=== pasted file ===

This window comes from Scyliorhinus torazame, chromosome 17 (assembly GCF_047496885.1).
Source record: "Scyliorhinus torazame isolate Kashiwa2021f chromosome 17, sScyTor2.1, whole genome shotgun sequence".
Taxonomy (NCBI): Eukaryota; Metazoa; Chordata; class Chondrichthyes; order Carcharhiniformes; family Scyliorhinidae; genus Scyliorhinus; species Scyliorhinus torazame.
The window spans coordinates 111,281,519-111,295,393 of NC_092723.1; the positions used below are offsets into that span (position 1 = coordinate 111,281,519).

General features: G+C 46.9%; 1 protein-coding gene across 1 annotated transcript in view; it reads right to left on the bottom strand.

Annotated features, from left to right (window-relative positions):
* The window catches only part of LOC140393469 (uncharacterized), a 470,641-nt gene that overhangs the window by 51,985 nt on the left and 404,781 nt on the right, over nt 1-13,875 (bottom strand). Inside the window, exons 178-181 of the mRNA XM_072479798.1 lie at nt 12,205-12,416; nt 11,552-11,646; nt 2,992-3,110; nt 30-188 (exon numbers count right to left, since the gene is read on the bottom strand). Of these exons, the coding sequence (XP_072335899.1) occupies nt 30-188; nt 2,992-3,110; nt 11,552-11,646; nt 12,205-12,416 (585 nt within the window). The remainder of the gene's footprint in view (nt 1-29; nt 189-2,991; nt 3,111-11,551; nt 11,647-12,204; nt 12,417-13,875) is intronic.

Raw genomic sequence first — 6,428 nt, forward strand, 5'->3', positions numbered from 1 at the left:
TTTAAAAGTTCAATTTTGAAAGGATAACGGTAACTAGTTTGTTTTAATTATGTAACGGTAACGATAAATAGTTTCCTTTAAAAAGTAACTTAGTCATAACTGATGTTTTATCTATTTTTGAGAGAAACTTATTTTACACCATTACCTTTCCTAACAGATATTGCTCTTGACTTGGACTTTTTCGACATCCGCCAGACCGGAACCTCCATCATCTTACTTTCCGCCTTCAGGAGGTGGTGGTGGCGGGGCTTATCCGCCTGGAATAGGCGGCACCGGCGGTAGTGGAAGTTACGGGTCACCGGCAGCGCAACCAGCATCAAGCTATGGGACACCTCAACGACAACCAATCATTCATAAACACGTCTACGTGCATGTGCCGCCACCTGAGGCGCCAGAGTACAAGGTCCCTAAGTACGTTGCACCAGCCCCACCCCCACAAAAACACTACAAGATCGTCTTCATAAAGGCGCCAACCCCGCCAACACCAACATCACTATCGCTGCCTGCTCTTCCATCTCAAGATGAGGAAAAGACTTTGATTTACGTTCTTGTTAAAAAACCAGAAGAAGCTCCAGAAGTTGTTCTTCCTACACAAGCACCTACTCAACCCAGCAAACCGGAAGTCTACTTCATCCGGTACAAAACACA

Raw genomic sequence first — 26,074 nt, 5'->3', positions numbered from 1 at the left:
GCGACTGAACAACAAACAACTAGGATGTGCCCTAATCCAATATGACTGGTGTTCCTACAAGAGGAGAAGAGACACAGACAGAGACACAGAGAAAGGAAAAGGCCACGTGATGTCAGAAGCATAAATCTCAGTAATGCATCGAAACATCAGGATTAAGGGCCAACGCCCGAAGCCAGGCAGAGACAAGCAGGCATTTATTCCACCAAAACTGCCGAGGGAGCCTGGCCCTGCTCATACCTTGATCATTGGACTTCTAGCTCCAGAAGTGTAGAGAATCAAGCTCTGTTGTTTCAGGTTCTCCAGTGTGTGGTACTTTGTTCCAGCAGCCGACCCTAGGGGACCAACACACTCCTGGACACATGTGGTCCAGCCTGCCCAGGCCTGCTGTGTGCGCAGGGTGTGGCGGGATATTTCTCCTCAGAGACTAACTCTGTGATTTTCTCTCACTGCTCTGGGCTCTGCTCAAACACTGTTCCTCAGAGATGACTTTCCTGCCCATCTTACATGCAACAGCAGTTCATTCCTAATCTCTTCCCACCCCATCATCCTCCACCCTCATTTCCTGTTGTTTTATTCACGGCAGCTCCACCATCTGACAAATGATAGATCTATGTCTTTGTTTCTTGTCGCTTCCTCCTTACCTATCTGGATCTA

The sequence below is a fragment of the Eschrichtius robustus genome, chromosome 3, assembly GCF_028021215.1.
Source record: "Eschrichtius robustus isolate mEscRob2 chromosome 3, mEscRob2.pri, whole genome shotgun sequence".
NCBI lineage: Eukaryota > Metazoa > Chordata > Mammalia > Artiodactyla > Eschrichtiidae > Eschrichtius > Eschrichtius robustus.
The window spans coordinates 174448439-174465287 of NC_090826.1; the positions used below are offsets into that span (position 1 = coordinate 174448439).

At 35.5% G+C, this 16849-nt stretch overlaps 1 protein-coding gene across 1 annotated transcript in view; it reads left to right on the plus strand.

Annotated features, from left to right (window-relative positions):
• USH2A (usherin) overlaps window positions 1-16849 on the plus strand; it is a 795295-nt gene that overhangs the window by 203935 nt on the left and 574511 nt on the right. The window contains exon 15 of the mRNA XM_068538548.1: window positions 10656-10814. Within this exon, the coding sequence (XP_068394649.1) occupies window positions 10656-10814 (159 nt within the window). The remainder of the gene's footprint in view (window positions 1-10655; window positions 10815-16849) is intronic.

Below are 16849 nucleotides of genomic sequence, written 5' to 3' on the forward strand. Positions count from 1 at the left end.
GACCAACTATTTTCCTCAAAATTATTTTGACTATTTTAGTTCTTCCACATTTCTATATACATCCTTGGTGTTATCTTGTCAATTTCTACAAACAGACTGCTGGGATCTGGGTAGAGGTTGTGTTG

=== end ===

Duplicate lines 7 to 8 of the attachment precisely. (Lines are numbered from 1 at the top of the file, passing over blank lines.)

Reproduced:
* The window catches only part of LOC140393469 (uncharacterized), a 470,641-nt gene that overhangs the window by 51,985 nt on the left and 404,781 nt on the right, over nt 1-13,875 (bottom strand). Inside the window, exons 178-181 of the mRNA XM_072479798.1 lie at nt 12,205-12,416; nt 11,552-11,646; nt 2,992-3,110; nt 30-188 (exon numbers count right to left, since the gene is read on the bottom strand). Of these exons, the coding sequence (XP_072335899.1) occupies nt 30-188; nt 2,992-3,110; nt 11,552-11,646; nt 12,205-12,416 (585 nt within the window). The remainder of the gene's footprint in view (nt 1-29; nt 189-2,991; nt 3,111-11,551; nt 11,647-12,204; nt 12,417-13,875) is intronic.

Raw genomic sequence first — 6,428 nt, forward strand, 5'->3', positions numbered from 1 at the left: